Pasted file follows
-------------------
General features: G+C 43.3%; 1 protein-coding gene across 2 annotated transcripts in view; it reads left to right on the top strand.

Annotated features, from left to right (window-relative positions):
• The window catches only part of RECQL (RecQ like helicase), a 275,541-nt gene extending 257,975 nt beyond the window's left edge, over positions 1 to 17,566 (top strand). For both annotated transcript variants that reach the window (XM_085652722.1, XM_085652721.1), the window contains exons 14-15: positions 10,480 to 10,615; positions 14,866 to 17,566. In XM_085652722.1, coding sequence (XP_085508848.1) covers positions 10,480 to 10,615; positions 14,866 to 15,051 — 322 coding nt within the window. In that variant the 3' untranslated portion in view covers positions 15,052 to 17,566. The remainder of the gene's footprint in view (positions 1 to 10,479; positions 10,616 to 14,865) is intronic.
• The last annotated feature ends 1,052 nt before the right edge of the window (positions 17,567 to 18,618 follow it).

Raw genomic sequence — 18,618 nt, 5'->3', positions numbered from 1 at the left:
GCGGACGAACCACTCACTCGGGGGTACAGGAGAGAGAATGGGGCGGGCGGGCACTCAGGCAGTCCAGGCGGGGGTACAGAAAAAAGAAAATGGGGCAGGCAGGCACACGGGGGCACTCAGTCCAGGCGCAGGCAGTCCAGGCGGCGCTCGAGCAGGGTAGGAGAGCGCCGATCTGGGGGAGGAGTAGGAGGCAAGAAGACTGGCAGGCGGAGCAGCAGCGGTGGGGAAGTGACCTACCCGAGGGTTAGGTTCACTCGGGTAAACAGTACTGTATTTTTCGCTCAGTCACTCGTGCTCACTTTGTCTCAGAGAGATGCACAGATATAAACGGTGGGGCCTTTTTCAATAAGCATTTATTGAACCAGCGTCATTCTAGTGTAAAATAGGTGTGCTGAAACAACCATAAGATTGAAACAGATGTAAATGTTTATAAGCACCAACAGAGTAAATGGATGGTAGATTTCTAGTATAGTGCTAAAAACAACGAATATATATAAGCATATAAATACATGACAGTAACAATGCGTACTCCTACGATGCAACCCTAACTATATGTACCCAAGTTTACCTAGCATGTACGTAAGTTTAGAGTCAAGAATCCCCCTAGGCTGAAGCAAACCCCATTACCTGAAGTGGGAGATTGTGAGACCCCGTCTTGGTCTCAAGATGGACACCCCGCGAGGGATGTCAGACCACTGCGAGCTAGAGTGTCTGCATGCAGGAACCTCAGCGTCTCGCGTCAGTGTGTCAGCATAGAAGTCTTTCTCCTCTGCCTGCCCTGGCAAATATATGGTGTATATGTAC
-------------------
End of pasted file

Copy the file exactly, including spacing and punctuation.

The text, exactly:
General features: G+C 43.3%; 1 protein-coding gene across 2 annotated transcripts in view; it reads left to right on the top strand.

Annotated features, from left to right (window-relative positions):
• The window catches only part of RECQL (RecQ like helicase), a 275,541-nt gene extending 257,975 nt beyond the window's left edge, over positions 1 to 17,566 (top strand). For both annotated transcript variants that reach the window (XM_085652722.1, XM_085652721.1), the window contains exons 14-15: positions 10,480 to 10,615; positions 14,866 to 17,566. In XM_085652722.1, coding sequence (XP_085508848.1) covers positions 10,480 to 10,615; positions 14,866 to 15,051 — 322 coding nt within the window. In that variant the 3' untranslated portion in view covers positions 15,052 to 17,566. The remainder of the gene's footprint in view (positions 1 to 10,479; positions 10,616 to 14,865) is intronic.
• The last annotated feature ends 1,052 nt before the right edge of the window (positions 17,567 to 18,618 follow it).

Raw genomic sequence — 18,618 nt, 5'->3', positions numbered from 1 at the left:
GCGGACGAACCACTCACTCGGGGGTACAGGAGAGAGAATGGGGCGGGCGGGCACTCAGGCAGTCCAGGCGGGGGTACAGAAAAAAGAAAATGGGGCAGGCAGGCACACGGGGGCACTCAGTCCAGGCGCAGGCAGTCCAGGCGGCGCTCGAGCAGGGTAGGAGAGCGCCGATCTGGGGGAGGAGTAGGAGGCAAGAAGACTGGCAGGCGGAGCAGCAGCGGTGGGGAAGTGACCTACCCGAGGGTTAGGTTCACTCGGGTAAACAGTACTGTATTTTTCGCTCAGTCACTCGTGCTCACTTTGTCTCAGAGAGATGCACAGATATAAACGGTGGGGCCTTTTTCAATAAGCATTTATTGAACCAGCGTCATTCTAGTGTAAAATAGGTGTGCTGAAACAACCATAAGATTGAAACAGATGTAAATGTTTATAAGCACCAACAGAGTAAATGGATGGTAGATTTCTAGTATAGTGCTAAAAACAACGAATATATATAAGCATATAAATACATGACAGTAACAATGCGTACTCCTACGATGCAACCCTAACTATATGTACCCAAGTTTACCTAGCATGTACGTAAGTTTAGAGTCAAGAATCCCCCTAGGCTGAAGCAAACCCCATTACCTGAAGTGGGAGATTGTGAGACCCCGTCTTGGTCTCAAGATGGACACCCCGCGAGGGATGTCAGACCACTGCGAGCTAGAGTGTCTGCATGCAGGAACCTCAGCGTCTCGCGTCAGTGTGTCAGCATAGAAGTCTTTCTCCTCTGCCTGCCCTGGCAAATATATGGTGTATATGTAC